Sunday, May 28, 2023

Russell Flint on Color Harmony

Russell Flint, Cordoba, watercolor

In his book Water-Colour for Beginners Sir Frances Russell Flint warned that a painting will lack color harmony if it has too many colors in it. He said: 

"You must aim at getting tone and harmony in your work, although it may not be easy. All pictures may be divided into masses of bright color or light, medium-strength color, and shadows. It may be difficult to trace the exact places where they occur in a picture, but they are there all the same. It is obvious that when you are working out of doors on a bright sunny day all the colors will be strong and bright in tone, and even the shadows and middle tints will be strong too. The opposite occurs on a dull day, when the whole scene is changed to one of low tone, when both colors and shadows will be soft and subdued. In each case the colors will harmonize and all complement each other in tone. Mix the colors of these two scenes together and the result is a discordant picture which will be unnatural and unbalanced."


james holland said...

Good to see this illustration and sensible comment.Flint is particularly well known in the UK for his watercolours of the female nude.He also used the technique of soaking his paper in white before working .This helped him in his attempt to get brilliant effects .The same technique was used by his fellow Scot, Arthur Melville.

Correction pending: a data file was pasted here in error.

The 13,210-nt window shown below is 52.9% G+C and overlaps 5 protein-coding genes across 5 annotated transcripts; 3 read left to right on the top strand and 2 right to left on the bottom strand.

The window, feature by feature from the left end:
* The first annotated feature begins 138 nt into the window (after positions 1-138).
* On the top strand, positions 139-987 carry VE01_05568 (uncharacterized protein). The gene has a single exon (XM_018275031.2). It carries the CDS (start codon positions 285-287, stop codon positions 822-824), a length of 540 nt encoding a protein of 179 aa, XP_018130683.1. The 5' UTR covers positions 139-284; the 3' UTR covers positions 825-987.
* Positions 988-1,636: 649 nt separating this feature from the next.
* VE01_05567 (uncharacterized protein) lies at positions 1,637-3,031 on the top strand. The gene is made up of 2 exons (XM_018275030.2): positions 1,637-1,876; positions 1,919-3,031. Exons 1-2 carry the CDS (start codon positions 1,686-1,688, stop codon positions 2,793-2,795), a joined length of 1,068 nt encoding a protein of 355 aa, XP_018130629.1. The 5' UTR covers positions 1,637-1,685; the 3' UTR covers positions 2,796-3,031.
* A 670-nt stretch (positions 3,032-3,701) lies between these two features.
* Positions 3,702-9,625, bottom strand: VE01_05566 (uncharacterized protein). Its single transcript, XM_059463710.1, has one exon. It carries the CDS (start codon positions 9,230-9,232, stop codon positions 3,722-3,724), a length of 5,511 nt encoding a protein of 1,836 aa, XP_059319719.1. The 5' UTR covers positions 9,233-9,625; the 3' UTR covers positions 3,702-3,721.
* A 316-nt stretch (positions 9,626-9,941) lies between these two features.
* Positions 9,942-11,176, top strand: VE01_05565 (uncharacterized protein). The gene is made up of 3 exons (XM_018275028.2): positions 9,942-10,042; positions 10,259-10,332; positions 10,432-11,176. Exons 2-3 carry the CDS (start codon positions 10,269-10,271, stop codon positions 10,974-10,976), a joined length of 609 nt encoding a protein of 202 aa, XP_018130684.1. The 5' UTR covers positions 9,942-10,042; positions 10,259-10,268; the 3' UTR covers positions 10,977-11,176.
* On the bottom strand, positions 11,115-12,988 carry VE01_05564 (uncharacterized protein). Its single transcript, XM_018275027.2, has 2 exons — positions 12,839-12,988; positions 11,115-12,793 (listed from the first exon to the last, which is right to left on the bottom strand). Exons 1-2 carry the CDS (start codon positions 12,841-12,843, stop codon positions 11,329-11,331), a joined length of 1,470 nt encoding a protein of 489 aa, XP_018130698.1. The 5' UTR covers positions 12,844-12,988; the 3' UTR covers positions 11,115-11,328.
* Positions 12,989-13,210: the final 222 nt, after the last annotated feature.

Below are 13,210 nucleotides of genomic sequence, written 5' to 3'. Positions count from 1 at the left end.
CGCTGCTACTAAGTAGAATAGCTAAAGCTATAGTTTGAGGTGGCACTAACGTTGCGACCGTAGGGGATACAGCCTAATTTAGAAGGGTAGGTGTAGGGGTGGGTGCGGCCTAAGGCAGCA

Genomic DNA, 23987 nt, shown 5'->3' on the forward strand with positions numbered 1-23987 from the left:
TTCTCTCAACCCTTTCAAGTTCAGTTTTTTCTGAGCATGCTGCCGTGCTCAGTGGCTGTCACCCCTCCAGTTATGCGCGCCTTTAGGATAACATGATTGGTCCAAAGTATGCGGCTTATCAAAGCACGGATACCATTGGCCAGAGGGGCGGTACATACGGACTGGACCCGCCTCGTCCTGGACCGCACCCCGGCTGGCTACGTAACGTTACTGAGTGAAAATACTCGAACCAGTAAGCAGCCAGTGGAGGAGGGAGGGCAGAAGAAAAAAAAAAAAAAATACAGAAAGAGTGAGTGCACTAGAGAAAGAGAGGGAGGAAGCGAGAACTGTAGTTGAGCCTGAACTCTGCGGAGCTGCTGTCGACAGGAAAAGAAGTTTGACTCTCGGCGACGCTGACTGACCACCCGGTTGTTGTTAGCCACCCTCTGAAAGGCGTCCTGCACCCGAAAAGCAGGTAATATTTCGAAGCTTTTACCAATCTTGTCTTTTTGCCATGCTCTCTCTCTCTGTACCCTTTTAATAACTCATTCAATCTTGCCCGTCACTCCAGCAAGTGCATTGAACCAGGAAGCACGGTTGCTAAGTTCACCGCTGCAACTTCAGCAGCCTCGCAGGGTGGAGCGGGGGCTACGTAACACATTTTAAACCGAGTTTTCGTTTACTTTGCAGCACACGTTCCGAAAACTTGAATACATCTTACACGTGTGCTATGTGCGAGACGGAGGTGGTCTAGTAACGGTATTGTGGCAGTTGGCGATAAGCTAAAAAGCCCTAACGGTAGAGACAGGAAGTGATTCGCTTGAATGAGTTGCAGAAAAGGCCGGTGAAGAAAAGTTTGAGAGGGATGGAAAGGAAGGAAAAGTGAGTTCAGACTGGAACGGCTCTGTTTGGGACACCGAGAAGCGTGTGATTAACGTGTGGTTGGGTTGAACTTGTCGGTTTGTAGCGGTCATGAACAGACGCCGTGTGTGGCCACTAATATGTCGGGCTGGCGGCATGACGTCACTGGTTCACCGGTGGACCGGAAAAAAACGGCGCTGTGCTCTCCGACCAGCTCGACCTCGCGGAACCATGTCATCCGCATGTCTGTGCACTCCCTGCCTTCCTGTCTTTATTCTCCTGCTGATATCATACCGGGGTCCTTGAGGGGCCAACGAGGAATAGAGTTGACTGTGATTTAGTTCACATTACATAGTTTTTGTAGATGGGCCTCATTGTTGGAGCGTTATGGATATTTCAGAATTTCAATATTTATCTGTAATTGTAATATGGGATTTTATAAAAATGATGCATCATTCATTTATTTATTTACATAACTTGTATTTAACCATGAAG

James Gurney said...

Thanks for that intriguing info, James. Now I'm wondering what sort of white he would use? Gesso? Water-soluble gouache? I've heard that Burt Silverman would coat his board with a thin layer of white gouache, and of course the Pre-Raphaelites would paint in oil over a wet white layer.

james holland said...

I think you could use all those things for a watercolour but gesso might be absorbent.When I was young there were tubes of white watercolour called Chinese White.That would work well.

James Coffin - Drum Teacher said...

Hi James, do you have any tutorials or book recommendations on watercolor fundamentals, specifically in painting and rendering basic forms? I want to approach it like I did drawing, by gaining confidence with the simple forms before moving on to more complex skills. Thanks in advance!